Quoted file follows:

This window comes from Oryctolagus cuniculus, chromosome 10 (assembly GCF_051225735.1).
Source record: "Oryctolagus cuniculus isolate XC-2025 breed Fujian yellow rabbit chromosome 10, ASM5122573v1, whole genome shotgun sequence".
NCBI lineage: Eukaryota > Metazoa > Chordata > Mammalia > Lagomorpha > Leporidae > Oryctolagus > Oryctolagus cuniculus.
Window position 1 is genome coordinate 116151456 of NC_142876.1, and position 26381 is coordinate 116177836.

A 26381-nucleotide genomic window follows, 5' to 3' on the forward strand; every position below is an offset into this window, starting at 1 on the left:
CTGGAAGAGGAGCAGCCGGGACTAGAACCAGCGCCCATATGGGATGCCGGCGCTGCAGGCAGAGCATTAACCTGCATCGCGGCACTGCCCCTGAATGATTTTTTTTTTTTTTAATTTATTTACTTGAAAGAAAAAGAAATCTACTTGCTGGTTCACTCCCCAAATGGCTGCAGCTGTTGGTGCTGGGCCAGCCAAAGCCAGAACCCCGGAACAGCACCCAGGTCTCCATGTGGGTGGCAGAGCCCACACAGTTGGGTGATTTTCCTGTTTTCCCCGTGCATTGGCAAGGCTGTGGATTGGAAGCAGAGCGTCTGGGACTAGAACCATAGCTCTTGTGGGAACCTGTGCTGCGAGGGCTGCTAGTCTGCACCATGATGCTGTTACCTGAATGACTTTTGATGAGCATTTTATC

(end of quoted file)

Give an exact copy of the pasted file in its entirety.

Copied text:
This window comes from Oryctolagus cuniculus, chromosome 10 (assembly GCF_051225735.1).
Source record: "Oryctolagus cuniculus isolate XC-2025 breed Fujian yellow rabbit chromosome 10, ASM5122573v1, whole genome shotgun sequence".
NCBI lineage: Eukaryota > Metazoa > Chordata > Mammalia > Lagomorpha > Leporidae > Oryctolagus > Oryctolagus cuniculus.
Window position 1 is genome coordinate 116151456 of NC_142876.1, and position 26381 is coordinate 116177836.

A 26381-nucleotide genomic window follows, 5' to 3' on the forward strand; every position below is an offset into this window, starting at 1 on the left:
CTGGAAGAGGAGCAGCCGGGACTAGAACCAGCGCCCATATGGGATGCCGGCGCTGCAGGCAGAGCATTAACCTGCATCGCGGCACTGCCCCTGAATGATTTTTTTTTTTTTTAATTTATTTACTTGAAAGAAAAAGAAATCTACTTGCTGGTTCACTCCCCAAATGGCTGCAGCTGTTGGTGCTGGGCCAGCCAAAGCCAGAACCCCGGAACAGCACCCAGGTCTCCATGTGGGTGGCAGAGCCCACACAGTTGGGTGATTTTCCTGTTTTCCCCGTGCATTGGCAAGGCTGTGGATTGGAAGCAGAGCGTCTGGGACTAGAACCATAGCTCTTGTGGGAACCTGTGCTGCGAGGGCTGCTAGTCTGCACCATGATGCTGTTACCTGAATGACTTTTGATGAGCATTTTATC